New gang prosecution unit leads to indictments of alleged gang members

Credit: Christina Matacotta

Credit: Christina Matacotta

A newly created statewide gang prosecution unit is starting to yield results, officials say.

The Georgia Attorney General’s office announced this week the Gang Prosecution Unit’s first indictments, involving two alleged members of the 1-8 Trey Bloods and seven alleged members of the Red Tape Gang. Both gangs, with a presence in Athens-Clarke County, has ties to the national Bloods street gang, with Red Tape Gang also having affiliation with Sex Money Murder and the Rollin’ 20s the office said.

“These indictments are a direct result of our strong partnerships with local and state law enforcement, who want to ensure that the cases they investigate are pursued vigorously in court,” Attorney General Chris Carr said in a release. “Wherever criminal street gangs are operating, Georgians want to know that the cavalry is coming.”

In the 1-8 Try Bloods indictments, Nigel Harvey is charged with 14 counts of violation of the street gang terrorism and prevention act, five counts of possession of firearm by first offender probationer, as well as other charges stemming from incidents in March and July 2022. Nicholas Wiseman faces 18 counts of violation of the street gang terrorism and prevention act, six counts of possession of firearm by a convicted felon and other charges stemming from incidents in March and May 2022. Harvey could face a potential maximum penalty of 370 years in prison, while Wiseman could face up to 466 years in prison. The AG’s office didn’t provide details of the alleged incidents.

The Red Tape Gang indictment resulted in 53 charges, including multiple counts of violation of the street gang terrorism and prevention act, robbery, assault, drugs and weapons charges, filed against Miquan Pittard, Raekwon Smith, Antonio Thomas, Jr., Kentrevis Daniel, Jyterious Turner, Dedrique Baughns, and Jaylan Martin. Defendants face potential maximum penalties of 120 to 155 years in prison, if convicted. Charges stemmed from a confrontation at a convenience store, which resulted in the assault and robbery of an individual in August 2022.

This is the fourth gang indictment the gang prosecution unit has obtained in Athens-Clarke County and all were obtained on Tuesday.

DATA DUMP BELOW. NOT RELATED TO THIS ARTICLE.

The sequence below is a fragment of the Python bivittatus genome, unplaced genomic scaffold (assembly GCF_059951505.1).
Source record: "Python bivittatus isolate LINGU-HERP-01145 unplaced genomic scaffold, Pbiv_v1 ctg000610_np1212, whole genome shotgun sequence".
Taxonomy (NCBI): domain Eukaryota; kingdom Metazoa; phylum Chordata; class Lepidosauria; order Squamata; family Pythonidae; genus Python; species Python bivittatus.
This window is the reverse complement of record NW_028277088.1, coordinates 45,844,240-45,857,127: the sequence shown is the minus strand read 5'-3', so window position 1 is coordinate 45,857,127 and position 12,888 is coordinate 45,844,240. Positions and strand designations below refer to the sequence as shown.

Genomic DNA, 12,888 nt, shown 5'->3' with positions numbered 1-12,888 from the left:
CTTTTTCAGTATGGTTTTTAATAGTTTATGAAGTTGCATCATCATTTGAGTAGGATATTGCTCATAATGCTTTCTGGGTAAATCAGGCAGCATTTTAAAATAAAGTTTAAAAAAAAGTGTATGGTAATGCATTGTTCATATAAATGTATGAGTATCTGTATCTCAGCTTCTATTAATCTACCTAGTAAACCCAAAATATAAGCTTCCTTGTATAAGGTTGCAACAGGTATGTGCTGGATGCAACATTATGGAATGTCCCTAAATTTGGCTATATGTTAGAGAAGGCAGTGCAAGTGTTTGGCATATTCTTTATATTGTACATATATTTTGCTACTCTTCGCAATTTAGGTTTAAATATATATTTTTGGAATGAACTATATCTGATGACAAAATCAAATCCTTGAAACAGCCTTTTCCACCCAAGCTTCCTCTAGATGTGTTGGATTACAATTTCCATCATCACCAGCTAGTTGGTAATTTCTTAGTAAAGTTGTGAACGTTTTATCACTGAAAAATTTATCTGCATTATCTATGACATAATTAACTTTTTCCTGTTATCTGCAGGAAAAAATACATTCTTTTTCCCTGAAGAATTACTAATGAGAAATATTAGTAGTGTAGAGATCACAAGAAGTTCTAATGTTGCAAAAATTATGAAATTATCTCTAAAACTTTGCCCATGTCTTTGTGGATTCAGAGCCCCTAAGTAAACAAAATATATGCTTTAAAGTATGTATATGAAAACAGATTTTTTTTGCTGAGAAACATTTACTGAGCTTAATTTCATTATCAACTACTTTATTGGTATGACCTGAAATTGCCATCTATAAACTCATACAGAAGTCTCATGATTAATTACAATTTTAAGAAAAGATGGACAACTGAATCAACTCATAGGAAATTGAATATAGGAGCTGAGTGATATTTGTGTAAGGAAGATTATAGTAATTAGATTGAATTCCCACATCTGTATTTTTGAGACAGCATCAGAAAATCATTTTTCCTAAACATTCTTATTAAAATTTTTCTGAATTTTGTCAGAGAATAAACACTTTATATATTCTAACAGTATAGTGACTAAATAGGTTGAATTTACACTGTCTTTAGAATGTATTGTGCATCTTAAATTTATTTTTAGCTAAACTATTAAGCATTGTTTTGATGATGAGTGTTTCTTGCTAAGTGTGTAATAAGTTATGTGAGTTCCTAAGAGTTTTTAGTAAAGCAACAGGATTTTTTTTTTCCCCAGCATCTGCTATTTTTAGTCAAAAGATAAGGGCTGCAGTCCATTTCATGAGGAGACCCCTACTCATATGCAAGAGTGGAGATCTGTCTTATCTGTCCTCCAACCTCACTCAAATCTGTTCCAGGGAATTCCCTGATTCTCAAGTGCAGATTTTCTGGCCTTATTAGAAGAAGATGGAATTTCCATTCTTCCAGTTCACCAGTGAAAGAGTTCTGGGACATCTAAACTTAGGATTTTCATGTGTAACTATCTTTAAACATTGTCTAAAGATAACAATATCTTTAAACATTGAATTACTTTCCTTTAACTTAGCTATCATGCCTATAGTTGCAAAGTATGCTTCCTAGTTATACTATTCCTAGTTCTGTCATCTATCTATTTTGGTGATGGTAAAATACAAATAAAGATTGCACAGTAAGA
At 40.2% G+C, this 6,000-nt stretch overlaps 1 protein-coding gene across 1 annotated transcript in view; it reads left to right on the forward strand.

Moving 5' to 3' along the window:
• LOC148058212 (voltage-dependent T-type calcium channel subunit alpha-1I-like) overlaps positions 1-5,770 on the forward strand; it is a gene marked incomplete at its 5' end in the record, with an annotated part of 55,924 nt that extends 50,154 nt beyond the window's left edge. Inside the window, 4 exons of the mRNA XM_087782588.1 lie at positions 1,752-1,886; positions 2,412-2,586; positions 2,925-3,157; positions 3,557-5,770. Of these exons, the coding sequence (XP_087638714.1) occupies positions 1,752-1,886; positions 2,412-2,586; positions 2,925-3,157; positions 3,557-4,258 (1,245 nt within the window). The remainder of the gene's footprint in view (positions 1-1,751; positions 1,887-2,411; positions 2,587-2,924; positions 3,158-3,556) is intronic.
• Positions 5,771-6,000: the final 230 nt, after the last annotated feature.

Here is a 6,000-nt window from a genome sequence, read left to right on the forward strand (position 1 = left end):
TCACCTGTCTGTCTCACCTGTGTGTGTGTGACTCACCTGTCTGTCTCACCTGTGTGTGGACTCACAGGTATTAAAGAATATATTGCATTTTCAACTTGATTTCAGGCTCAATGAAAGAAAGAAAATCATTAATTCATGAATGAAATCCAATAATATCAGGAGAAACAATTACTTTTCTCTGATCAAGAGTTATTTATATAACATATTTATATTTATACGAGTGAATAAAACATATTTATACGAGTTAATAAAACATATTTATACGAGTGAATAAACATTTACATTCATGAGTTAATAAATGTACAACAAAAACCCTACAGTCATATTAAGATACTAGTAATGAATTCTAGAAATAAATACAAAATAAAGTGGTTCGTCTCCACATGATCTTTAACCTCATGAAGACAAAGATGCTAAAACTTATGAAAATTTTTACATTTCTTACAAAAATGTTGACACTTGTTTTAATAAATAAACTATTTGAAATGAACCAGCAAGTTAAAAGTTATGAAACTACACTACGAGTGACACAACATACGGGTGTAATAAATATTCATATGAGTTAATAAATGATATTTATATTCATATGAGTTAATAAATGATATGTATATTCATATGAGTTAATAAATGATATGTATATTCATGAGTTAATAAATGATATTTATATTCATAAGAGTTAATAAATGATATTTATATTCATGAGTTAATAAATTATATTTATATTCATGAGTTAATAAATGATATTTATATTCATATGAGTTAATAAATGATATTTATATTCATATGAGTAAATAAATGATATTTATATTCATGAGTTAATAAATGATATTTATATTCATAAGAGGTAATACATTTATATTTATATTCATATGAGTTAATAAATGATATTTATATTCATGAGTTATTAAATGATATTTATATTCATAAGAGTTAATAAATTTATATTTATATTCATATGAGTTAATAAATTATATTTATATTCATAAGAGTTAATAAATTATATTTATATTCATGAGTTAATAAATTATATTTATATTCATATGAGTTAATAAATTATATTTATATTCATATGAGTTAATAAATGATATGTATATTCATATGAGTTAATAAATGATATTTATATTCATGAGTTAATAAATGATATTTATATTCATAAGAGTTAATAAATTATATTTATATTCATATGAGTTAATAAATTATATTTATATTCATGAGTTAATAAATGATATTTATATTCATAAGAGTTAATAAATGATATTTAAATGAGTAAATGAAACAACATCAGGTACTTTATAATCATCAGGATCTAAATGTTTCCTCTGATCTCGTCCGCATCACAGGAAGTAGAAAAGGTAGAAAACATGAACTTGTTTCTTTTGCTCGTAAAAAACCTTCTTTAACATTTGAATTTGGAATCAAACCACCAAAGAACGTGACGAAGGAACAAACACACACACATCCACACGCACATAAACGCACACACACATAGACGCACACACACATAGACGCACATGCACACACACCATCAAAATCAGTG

“With our new Gang Prosecution Unit, we are dedicating every resource available to disrupting the growing gang networks that are terrorizing our communities,” Carr said.

Credit: Christina Matacotta

Credit: Christina Matacotta

The creation of the unit was spearheaded by Carr and Gov. Brian Kemp. Former Fulton County prosecutor Cara Convery leads the unit.

“It was a tough decision to leave (the Fulton County DA’s Office) but ultimately I was really excited about the opportunity to grow something and make it into something that is going to impact the statewide community,” Convery told The Atlanta Journal-Constitution during an interview in August.

Convery’s team now includes four prosecutors who work with prosecutors across the state.

“I want the most effective prosecution of gangs statewide,” she said. “We care about those communities, wherever they are statewide. It’s not in just the Buckheads or the super affluent communities. Sometimes it means the most vulnerable spaces are spaces where unfortunately poverty and these gangs have been able to take strongholds.”

Convery said Georgia’s gang problem includes national and local gangs and local gangs with national ties. Members can be found both in communities and in the state’s prison system, she said. It’s an issue her former boss, Fulton County District Attorney Fani Willis, has taken on with alacrity.